World Wrestling Entertainment (WWE) has become one of America's most popular and enduring pastimes, hooking generations of viewers through an in-your-face mixture of athleticism and theatricality. On March 18, some of TV wrestling's biggest personalities clash at the "World's Most Famous Arena." Come watch and get in the mood for WrestleMania, which will be held at MetLife Stadium in 2013. For tickets and more information, visit thegarden.com.
New York Red Bulls Home Opener vs. Colorado Rapids
March 25, 4pm; Red Bull Arena
Thierry Henry, Rafa Marquez, Joel Lindpere and the rest of New York's MLS side hit the home pitch for the first time in 2012, taking on the Colorado Rapids. After seeing their 2011 MLS Cup dreams end with a playoff loss to David Beckham, Landon Donovan and the LA Galaxy, Red Bulls fans hope that this will be their year. Keep an eye on rookie goalkeeper Ryan Meara, who, we are proud to say, attended college at Fordham University in the Bronx. For tickets, visit newyorkredbulls.com.
National Invitation Tournament (NIT)
March 27 and 29, 7pm; Madison Square Garden
Some naysayers dismiss the nation's second-oldest postseason college basketball tournament—created just a year after the NAIA tournament and a year before the NCAA tournament—but savvy fans know that's a mistake. There are around 350 Division I college basketball teams, and only 100, not even a third of them, compete in either the NCAA tournament (68) or the NIT (32). This means that the NIT field, which generally includes a few regular-season conference champions, is bound to be strong. Plus, well-known MSG heroes (Walt Frazier) and villains (Reggie Miller) actually starred in the NIT long before making their marks on Knicks history. For more information, visit ncaa.org.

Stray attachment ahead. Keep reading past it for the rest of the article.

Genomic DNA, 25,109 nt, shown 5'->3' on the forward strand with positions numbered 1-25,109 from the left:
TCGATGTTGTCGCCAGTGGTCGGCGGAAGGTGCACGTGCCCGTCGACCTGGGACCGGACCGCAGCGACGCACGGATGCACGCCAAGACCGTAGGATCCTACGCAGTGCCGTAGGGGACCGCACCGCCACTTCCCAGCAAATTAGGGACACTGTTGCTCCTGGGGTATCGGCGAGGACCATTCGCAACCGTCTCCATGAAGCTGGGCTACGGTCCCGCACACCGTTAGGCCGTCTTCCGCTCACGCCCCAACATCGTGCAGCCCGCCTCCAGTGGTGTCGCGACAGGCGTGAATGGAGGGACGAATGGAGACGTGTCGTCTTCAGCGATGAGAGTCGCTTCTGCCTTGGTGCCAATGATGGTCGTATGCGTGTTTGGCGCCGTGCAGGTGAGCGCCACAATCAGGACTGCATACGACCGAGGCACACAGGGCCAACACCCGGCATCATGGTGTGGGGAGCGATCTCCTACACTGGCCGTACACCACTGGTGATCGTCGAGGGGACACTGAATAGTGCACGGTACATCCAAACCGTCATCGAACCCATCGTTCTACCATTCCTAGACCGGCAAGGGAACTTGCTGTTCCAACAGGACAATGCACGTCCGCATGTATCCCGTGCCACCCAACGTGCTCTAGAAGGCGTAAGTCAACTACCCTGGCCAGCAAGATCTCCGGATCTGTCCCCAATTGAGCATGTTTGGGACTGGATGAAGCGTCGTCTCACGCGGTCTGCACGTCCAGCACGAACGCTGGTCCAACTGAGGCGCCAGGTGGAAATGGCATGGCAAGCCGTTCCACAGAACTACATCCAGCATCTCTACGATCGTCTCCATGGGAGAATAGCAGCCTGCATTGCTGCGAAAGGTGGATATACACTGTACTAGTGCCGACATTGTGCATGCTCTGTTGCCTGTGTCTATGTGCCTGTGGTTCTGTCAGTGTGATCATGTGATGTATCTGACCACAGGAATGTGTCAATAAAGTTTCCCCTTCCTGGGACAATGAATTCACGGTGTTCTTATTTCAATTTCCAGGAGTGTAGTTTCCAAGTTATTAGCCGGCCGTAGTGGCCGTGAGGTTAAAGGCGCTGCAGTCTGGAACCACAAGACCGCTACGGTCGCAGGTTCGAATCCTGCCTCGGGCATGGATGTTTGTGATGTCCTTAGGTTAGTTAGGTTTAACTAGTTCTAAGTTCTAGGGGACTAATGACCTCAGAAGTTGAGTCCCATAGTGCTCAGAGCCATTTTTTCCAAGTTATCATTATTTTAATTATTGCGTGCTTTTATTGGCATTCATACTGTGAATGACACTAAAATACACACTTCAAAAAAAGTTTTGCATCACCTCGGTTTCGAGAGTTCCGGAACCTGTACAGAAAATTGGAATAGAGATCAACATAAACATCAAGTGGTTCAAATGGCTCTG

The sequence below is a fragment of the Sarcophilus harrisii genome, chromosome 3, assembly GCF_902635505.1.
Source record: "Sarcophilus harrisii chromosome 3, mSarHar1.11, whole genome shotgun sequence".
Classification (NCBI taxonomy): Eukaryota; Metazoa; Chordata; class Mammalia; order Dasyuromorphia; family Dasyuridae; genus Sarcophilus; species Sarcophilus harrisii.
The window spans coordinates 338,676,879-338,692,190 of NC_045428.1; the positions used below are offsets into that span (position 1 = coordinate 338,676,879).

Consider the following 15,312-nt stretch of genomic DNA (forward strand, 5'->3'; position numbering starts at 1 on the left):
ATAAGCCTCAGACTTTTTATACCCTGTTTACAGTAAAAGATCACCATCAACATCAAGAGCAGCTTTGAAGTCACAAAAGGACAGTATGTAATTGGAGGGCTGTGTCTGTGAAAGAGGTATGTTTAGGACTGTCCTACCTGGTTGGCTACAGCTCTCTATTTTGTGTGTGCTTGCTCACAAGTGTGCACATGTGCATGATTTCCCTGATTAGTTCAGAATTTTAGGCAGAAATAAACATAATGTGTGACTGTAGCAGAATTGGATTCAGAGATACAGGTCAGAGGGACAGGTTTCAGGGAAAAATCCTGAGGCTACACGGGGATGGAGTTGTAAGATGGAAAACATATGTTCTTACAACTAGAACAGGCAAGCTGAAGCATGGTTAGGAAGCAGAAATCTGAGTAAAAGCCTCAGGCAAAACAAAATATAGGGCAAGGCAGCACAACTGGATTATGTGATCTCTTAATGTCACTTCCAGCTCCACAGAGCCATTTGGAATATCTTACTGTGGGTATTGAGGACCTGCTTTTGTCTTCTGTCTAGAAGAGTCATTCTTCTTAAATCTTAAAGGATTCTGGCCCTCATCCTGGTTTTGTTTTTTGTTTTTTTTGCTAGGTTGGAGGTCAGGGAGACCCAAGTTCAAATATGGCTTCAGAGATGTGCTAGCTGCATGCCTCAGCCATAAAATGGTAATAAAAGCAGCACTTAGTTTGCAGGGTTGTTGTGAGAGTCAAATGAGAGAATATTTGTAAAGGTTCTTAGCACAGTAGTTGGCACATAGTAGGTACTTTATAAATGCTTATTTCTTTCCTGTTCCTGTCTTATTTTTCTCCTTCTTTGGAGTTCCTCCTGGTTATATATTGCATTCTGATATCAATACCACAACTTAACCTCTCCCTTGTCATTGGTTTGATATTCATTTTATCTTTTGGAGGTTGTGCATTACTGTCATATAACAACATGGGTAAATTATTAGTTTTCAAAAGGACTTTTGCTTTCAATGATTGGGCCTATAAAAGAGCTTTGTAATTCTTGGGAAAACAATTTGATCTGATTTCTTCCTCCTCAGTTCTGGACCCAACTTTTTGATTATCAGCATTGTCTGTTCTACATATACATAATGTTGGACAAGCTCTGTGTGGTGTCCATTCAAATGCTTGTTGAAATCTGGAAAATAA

NYC Mayor's Cup Basketball All-Star Games
March 30, 5pm (girls) and 7pm (boys); CCNY Nat Holman Gym
Come see the best players in the Public School Athletic League play an all-star doubleheader. Shaquille Stokes and Moussa Kone—from last year's Mayor's Cup—are currently playing for Hawaii and Hofstra, respectively, and it's possible that some of the players taking the court on March 30 could star in future March Madnesses. Admission is free, so you can afford to come and decide for yourself. For more information, visit the NYC Mayor's Cup Facebook page.